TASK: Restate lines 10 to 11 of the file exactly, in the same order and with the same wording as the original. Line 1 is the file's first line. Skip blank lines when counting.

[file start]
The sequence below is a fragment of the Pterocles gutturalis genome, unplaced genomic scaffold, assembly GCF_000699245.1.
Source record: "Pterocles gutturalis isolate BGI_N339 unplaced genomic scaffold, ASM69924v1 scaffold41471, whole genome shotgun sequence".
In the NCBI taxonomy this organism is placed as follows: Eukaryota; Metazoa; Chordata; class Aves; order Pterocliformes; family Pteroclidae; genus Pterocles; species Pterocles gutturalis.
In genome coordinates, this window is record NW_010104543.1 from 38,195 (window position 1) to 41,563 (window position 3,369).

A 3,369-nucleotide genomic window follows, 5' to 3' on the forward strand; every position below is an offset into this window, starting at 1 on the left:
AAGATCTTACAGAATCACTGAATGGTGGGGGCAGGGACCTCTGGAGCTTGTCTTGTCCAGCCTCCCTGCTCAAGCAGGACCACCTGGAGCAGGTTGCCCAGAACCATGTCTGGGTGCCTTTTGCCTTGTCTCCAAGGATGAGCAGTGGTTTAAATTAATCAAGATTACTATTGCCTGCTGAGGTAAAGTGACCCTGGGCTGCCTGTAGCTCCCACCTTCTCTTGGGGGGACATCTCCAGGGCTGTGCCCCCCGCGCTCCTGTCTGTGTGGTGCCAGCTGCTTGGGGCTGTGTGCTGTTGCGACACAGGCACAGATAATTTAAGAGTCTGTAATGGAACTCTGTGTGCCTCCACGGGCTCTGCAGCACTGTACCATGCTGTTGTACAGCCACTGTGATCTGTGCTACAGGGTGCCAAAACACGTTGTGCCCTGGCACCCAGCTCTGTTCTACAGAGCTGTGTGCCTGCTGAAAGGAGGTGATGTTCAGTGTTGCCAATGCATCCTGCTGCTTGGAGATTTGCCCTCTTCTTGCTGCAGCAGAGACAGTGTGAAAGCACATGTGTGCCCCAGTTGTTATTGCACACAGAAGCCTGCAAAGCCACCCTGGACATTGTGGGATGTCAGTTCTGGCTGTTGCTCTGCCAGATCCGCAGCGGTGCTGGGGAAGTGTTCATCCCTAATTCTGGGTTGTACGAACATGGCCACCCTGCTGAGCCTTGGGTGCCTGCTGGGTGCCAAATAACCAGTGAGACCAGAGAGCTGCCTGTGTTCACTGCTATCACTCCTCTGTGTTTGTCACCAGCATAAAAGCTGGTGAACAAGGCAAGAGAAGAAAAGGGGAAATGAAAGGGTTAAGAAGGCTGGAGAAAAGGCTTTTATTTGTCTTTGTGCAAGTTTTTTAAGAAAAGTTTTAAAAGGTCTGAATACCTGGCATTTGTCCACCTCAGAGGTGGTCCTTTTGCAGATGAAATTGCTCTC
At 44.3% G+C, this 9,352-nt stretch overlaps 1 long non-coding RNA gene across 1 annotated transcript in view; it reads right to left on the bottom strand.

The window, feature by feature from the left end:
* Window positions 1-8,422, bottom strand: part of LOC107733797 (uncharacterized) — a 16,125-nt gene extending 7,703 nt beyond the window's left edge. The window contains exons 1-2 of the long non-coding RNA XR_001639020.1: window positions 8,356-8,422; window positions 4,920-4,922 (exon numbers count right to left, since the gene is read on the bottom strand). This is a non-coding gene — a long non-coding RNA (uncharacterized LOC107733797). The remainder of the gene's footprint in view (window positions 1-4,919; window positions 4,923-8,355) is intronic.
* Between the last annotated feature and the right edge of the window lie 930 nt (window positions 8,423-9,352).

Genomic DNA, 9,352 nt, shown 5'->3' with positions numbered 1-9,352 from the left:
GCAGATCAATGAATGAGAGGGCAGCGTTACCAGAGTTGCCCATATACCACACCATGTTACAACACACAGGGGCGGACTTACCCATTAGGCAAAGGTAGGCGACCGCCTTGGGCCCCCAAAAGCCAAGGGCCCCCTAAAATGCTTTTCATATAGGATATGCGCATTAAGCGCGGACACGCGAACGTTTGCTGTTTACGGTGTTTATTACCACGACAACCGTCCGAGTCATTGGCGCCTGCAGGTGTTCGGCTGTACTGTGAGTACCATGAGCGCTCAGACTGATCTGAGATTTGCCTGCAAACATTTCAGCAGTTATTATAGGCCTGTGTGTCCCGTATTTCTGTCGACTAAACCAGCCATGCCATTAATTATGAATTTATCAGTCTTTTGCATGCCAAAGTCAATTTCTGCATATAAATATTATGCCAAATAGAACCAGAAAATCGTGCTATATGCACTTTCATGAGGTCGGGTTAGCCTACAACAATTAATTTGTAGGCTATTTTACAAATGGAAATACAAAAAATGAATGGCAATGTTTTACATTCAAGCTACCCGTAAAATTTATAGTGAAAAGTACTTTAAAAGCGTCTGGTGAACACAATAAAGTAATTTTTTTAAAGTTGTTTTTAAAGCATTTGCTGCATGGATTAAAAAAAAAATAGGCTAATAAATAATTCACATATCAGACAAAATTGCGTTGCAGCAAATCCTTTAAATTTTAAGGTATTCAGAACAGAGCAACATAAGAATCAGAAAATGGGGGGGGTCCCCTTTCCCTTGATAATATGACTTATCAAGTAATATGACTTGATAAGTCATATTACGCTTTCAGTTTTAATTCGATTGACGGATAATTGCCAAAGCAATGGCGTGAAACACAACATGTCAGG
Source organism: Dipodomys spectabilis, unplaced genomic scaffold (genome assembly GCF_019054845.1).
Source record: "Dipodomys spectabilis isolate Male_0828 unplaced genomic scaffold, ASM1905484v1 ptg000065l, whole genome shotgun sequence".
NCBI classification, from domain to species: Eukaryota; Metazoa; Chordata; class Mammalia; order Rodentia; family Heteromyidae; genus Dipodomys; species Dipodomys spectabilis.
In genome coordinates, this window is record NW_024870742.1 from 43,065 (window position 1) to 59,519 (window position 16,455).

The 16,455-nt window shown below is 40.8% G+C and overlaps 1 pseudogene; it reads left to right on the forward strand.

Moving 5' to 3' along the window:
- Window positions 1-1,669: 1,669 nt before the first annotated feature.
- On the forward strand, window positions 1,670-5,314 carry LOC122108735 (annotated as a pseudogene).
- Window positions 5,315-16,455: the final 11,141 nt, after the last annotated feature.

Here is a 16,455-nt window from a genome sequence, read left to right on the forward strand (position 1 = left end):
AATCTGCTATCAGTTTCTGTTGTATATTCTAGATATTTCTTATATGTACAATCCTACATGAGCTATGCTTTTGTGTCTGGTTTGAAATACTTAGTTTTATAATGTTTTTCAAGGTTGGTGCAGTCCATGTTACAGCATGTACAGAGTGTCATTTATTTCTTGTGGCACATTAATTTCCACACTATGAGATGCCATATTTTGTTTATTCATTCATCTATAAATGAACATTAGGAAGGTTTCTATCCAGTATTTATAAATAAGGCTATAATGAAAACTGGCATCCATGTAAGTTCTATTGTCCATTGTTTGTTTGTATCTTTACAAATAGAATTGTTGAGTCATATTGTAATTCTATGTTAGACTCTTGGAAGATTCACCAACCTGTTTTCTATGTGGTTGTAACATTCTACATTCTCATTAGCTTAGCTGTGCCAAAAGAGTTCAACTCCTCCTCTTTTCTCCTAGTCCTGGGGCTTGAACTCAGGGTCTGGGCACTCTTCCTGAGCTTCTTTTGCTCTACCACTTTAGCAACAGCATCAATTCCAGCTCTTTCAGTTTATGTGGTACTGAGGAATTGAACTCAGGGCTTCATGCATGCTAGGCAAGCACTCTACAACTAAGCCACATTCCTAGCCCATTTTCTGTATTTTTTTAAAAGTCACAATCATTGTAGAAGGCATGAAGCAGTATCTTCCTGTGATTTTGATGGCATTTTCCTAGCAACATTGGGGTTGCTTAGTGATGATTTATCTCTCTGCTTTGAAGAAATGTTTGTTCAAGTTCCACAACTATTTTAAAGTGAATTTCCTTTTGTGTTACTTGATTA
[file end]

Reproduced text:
* Between the last annotated feature and the right edge of the window lie 930 nt (window positions 8,423-9,352).

Genomic DNA, 9,352 nt, shown 5'->3' with positions numbered 1-9,352 from the left: